Marta and I spent a good part of 06/07 living in Accra, Ghana. We went because Marta received an internship through CIDA - I was the lucky tag-along. Between bouts of volunteering, traveling, and One Ghana, One Voice founding, I spent the majority of my time either being a housewife or writing. Not surprisingly, much of what I wrote ended up being about Ghana (though there were a few exceptions).
After paring off the exceptions, what I was left with was a collection of 40 or so Ghanaian-themed poems, a few of which I thought were really quite good. Considering that a number of them were fairly time sensitive (Ghana celebrated it's 50th anniversary in 2007, and many of the poems address this event and the issues that surrounded it) I sent them off like mad to journals and magazines in Canada and, lacking such venues in Ghana, Ghanaian newspapers. I managed to get three smaller poems into High Altitude Poetry, but beyond that everything was rejected.
It's understandable, really, that people weren't interested. Who in Canada cares about poems on Ghana, especially those which reference obscure elements of the country's history? Likewise, why would Ghanaians be interested in poems about their country written from an outsider's perspective in a foreign idiom? They are weird poems which don't have a natural home, so I wasn't all that surprised that they were passed over.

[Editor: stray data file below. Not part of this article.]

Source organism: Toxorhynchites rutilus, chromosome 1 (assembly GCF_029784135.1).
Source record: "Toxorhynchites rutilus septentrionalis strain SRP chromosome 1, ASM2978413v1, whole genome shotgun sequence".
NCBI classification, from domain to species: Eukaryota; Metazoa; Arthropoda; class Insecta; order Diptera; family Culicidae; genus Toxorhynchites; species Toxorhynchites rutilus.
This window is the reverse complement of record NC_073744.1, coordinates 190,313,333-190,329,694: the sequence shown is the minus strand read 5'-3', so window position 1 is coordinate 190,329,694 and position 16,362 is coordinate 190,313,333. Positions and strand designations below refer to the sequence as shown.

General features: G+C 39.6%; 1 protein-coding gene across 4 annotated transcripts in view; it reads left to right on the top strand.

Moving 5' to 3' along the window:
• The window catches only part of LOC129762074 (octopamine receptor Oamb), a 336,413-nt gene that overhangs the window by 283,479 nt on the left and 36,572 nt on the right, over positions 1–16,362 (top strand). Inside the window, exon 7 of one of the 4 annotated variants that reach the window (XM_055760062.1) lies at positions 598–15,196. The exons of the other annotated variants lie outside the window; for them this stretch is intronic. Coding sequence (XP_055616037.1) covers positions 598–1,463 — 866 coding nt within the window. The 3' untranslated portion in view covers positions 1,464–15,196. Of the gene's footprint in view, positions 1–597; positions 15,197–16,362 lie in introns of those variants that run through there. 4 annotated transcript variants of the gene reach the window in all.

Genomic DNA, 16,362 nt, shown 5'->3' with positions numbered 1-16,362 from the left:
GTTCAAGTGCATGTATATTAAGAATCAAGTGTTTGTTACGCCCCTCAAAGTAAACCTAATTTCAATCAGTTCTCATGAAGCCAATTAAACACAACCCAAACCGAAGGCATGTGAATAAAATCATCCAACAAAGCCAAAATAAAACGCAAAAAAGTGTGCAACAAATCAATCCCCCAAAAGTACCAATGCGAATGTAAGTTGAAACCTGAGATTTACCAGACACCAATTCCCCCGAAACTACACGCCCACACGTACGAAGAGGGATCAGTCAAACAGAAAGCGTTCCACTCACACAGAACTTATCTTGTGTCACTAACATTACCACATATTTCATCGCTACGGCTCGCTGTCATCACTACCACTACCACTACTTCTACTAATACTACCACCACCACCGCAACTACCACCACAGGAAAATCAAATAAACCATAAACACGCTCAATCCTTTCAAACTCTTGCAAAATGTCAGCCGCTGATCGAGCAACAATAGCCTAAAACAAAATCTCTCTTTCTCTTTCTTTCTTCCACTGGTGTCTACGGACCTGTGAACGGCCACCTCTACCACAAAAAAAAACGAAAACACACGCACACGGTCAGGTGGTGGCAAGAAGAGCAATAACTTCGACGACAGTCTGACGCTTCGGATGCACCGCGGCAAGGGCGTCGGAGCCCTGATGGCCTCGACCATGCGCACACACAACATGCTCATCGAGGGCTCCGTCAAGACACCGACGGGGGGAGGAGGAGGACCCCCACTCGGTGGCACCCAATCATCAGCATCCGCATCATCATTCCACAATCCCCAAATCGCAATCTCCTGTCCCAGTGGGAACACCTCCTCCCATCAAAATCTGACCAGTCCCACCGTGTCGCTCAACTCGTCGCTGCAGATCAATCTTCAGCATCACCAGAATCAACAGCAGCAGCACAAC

But the problem was that I really, really liked them. So when I got back to Canada I stubbornly compiled a chapbook of twelve of the stronger poems and sent it around to chapbook publishers. I also sent all the poems back out for a second round of journal rejections. Well, the chapbook thing seems to be heading in a familiar direction (80% rejection, 20% unaccounted for). The journal thing, though, is, for god-knows-what reason, starting to yield some results.
All of a sudden, The Antigonish Review, The Dalhousie Review and Kemeny Babineau's The New Chief Tongue have picked up poems - and not just any poems, some of the poems most heavily laced with Ghanaian historical and cultural references. It's been a pleasant surprise, and has shaken my belief in the provincial nature of Canadian literature (a little bit).
It's also made me more determined to self-publish the chapbook and get it out soon. I only need to get to printing the covers and the second edition of splattered earth will be done, then it's on to this new project. At the rate I've been working lately, though, it could take months...
My point, though, is that it is coming - a year later than I wanted it to, perhaps - but coming nonetheless. Likewise, I've been planning on posting the aforementioned poems here, but I think I might put them up as gap-fillers during slow periods on One Ghana, One Voice instead - so if you're interested, keep checking in there.
For now, thanks to those East-coast (coincidence?), Ghana-loving magazines for giving these strange little beasts of mine a shot...